Gaining and maintaining medical power is clearly a highly political process of “shoring up the troops” and fighting off other contenders. Evan Willis has documented such struggles and exactly how the Australian medical profession achieved public legitimacy in spite of internal conflicts. Doctors’ organisations either subordinated (nursing and midwifery), limited (physiotherapy, optometry) or discredited other forms of clinical practice (homeopathy, chiropractic).
The third issue is critical analysis of the evidence-based medicine movement itself. Lively debates about the movement’s claims continue among medical philosophers, such as Andrew Miles, in publications, such as the Journal of Evaluation of Clinical Practice.
The peer-reviewed journal Social Science and Medicine even published a special issue on the topic in 2006.
These critics argue that simplistic over-emphasis on the evidence generated within the experimental, quantitative paradigm of Enlightenment science is inadequate because it diminishes clinical practice. Waymack and Charon, for example, point to the importance of patients’ subjective narratives and the “biopsychosocial” processes involved in interactions with care givers.
The randomised-controlled trials and systematic reviews espoused by evidence-based medicine are also increasingly recognised as inadequate or inappropriate for many aspects of health care. And some medical practitioners (such as Greenhalgh) have moved on from the dominant scientific paradigm, emphasising new understandings of human bodies as complex adaptive systems.
Humanistic medical approaches support a holistic understanding of the dynamic human body more compatible with the claims of alternative modalities. They’re also consistent with the growing strength of the patient-centred or, more radically, person-centred care movement in quality improvement circles.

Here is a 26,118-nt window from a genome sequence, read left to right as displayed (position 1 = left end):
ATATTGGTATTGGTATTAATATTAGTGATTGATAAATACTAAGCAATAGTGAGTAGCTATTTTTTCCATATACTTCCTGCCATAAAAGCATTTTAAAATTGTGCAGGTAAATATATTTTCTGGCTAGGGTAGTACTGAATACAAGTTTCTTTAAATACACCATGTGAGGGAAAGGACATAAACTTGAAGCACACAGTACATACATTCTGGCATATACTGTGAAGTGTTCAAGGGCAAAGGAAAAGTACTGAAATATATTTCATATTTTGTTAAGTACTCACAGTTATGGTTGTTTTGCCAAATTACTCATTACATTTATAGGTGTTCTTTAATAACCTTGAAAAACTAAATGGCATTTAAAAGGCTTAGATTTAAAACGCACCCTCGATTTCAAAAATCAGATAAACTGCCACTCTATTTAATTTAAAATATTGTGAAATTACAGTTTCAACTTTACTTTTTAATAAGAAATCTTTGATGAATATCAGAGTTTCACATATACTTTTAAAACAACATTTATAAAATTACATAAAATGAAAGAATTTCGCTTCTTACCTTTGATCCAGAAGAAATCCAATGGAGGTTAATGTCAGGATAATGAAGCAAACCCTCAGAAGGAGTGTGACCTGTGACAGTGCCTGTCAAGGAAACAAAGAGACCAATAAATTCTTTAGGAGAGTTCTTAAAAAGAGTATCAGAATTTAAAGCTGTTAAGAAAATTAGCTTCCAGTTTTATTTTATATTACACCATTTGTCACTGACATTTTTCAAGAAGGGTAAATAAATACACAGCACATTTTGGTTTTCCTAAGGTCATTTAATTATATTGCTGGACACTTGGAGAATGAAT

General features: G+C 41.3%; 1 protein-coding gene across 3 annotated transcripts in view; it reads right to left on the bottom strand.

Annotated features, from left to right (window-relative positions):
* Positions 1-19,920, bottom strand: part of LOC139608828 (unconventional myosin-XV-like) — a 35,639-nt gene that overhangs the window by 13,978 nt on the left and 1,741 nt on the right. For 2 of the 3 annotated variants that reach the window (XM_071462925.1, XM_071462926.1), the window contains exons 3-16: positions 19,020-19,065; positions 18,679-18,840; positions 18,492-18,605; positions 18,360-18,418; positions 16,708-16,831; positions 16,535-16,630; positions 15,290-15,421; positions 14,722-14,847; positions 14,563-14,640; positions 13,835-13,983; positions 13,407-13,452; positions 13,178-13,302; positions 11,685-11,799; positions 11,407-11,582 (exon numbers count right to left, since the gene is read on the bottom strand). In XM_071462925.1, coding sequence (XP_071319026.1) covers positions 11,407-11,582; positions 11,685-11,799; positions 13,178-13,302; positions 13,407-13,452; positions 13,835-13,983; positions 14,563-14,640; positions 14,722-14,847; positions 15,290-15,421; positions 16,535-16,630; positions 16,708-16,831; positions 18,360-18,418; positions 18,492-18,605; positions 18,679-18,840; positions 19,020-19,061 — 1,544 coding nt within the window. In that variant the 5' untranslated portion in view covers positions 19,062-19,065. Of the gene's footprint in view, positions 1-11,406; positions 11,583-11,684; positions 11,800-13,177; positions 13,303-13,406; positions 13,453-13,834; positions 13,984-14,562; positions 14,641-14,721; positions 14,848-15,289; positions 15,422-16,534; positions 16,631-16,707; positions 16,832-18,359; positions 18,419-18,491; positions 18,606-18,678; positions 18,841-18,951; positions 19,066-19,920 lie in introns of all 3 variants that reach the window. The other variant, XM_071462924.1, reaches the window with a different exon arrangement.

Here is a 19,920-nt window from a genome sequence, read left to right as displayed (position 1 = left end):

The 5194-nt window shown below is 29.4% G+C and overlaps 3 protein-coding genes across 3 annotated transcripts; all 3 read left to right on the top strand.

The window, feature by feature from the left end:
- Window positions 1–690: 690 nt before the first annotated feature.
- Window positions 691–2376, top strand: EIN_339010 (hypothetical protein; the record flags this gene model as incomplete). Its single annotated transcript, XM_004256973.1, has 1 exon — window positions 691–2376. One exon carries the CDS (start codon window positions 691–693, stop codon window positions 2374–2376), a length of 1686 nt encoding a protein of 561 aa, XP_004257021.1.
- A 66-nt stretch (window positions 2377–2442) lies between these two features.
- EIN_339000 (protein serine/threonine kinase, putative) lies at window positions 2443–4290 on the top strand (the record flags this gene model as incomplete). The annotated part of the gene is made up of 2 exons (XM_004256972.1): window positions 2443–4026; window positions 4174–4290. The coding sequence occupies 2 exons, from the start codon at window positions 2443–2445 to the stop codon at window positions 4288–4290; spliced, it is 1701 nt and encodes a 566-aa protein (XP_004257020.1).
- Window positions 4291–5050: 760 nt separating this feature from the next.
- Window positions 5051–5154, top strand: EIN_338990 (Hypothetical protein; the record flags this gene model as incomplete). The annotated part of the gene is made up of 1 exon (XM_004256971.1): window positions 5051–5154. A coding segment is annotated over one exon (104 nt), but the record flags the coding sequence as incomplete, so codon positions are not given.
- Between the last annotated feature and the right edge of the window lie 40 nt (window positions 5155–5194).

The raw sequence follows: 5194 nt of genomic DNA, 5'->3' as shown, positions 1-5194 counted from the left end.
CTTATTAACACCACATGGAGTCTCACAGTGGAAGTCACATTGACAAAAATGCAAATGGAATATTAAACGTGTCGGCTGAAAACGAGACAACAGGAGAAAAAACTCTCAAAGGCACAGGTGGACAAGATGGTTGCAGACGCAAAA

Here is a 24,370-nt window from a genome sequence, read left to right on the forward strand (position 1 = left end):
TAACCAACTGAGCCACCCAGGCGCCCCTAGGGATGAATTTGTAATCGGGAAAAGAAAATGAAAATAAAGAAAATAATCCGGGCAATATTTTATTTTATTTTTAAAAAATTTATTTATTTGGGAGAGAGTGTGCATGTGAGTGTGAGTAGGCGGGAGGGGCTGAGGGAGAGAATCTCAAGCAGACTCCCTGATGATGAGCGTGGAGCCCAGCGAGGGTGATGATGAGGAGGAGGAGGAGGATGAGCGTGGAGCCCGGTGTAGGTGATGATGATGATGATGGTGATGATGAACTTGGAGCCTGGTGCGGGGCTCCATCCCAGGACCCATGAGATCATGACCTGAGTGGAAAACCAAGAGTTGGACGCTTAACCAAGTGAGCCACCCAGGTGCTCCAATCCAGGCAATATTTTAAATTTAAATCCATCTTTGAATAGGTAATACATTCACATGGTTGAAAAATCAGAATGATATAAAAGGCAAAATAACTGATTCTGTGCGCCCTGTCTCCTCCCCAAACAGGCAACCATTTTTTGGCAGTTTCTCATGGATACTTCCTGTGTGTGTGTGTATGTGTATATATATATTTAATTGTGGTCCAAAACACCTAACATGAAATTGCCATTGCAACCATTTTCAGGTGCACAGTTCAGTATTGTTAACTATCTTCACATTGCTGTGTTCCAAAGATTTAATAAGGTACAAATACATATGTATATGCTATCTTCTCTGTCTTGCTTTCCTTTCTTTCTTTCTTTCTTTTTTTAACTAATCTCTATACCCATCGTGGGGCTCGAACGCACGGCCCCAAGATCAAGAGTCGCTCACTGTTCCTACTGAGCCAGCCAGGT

Finally, critics such as Claire Wendland and Helen Lambert go further. Why do some findings, such as the now discredited obstetric term breech trial, get taken up rapidly while others do not? And how does medicine interface with the interests of the corporate sector?
Investigations such as those by Harriet Washington, Marc-André Gagnon and Joel Lexchin, and Ken Harvey (among others), into the politics of research funding and publication, make it clear that modern medicine is not squeaky clean. Rather, in line with the history of modern medicine, they show the insidious effect of Big Pharma’s influence.
Most of us want health care that has been critically scrutinised by accountable institutions and shown to work rather than cause harm. Some alternative treatments no doubt can be found wasteful or otherwise wanting. But mainstream health care also has significant problems, such of drug utilisation and medical error.
The answer lies not in more rigid insistence on the primacy of biomedicine, in spite of its great contribution to saving lives (including those of two members of my family recently). Instead, more attention to history, politics and philosophy, along with a large dose of humility, would allow us to move beyond outdated forms of professional territorialism and provide better care that responds the needs of patients.